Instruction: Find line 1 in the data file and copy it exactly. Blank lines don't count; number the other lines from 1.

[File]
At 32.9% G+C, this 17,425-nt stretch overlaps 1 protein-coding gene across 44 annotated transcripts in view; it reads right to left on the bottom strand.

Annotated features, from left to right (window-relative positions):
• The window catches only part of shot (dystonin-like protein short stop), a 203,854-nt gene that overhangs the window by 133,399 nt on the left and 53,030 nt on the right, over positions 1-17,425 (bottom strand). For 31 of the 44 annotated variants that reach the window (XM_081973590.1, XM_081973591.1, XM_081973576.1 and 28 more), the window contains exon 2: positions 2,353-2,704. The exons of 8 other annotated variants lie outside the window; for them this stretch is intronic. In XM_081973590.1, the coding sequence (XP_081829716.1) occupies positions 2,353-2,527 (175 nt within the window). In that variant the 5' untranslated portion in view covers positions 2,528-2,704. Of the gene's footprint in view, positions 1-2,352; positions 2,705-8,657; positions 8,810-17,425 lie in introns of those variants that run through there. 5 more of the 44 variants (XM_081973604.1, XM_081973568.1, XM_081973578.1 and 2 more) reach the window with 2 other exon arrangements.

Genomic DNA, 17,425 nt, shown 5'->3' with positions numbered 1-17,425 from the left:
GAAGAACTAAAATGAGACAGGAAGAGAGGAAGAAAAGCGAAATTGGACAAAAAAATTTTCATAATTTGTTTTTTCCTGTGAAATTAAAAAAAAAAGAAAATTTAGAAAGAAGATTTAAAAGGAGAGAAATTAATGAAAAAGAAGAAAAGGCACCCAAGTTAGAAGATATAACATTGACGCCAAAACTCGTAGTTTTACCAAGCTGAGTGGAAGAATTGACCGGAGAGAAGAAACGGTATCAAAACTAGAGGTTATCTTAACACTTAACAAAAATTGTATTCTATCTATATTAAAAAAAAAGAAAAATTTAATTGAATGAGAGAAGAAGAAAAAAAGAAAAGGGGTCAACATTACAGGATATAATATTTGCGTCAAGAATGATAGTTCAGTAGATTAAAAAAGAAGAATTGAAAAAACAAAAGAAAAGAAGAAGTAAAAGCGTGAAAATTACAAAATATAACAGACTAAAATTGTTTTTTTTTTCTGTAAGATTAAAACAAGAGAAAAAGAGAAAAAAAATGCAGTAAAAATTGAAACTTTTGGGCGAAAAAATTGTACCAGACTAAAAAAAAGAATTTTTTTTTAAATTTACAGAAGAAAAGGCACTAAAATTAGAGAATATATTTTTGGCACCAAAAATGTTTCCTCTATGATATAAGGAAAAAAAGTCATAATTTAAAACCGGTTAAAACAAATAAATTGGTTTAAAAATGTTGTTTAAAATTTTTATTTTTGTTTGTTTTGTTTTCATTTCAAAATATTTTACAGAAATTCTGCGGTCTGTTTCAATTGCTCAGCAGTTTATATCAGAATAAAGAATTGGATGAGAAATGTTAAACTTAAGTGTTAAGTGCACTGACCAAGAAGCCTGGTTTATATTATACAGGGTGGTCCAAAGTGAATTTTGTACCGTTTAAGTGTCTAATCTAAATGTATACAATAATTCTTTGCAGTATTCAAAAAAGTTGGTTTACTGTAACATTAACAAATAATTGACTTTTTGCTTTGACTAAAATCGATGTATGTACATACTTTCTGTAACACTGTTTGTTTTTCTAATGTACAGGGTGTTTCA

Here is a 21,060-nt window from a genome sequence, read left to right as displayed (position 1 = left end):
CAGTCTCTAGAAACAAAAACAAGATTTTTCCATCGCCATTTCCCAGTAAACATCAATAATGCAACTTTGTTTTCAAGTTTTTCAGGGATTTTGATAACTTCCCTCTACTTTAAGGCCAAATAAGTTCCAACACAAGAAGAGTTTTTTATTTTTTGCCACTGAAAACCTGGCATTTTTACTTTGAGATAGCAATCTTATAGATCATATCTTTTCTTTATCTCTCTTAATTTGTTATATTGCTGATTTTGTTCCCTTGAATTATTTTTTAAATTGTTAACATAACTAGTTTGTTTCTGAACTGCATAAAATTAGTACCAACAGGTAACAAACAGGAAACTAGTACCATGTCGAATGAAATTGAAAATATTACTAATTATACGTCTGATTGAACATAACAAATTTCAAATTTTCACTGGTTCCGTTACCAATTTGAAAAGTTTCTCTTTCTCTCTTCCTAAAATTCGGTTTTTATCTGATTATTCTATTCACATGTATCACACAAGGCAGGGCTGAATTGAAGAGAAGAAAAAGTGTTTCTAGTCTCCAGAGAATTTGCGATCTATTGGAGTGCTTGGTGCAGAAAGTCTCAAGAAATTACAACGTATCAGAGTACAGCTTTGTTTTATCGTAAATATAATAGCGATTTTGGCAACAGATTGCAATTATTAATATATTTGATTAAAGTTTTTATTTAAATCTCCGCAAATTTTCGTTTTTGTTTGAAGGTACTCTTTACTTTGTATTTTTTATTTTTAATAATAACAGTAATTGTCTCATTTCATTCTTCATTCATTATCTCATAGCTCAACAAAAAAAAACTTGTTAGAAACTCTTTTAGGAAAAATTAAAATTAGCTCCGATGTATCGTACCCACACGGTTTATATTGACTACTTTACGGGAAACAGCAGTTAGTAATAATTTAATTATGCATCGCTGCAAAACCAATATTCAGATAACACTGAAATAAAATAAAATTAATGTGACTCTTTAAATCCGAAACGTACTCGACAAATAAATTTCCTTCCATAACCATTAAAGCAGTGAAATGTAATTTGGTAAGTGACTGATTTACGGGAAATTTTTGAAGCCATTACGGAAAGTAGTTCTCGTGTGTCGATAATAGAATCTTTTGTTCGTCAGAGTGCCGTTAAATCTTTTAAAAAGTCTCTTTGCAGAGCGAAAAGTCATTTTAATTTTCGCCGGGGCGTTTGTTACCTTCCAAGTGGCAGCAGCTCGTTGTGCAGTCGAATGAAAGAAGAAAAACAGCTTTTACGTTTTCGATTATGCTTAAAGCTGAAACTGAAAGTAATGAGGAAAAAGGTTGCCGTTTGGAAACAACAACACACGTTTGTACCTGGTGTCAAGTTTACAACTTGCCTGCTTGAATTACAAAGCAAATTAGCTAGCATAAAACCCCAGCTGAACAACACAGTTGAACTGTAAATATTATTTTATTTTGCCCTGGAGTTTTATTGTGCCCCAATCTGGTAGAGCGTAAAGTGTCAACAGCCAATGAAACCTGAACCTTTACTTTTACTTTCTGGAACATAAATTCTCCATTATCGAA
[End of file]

At 32.9% G+C, this 17,425-nt stretch overlaps 1 protein-coding gene across 44 annotated transcripts in view; it reads right to left on the bottom strand.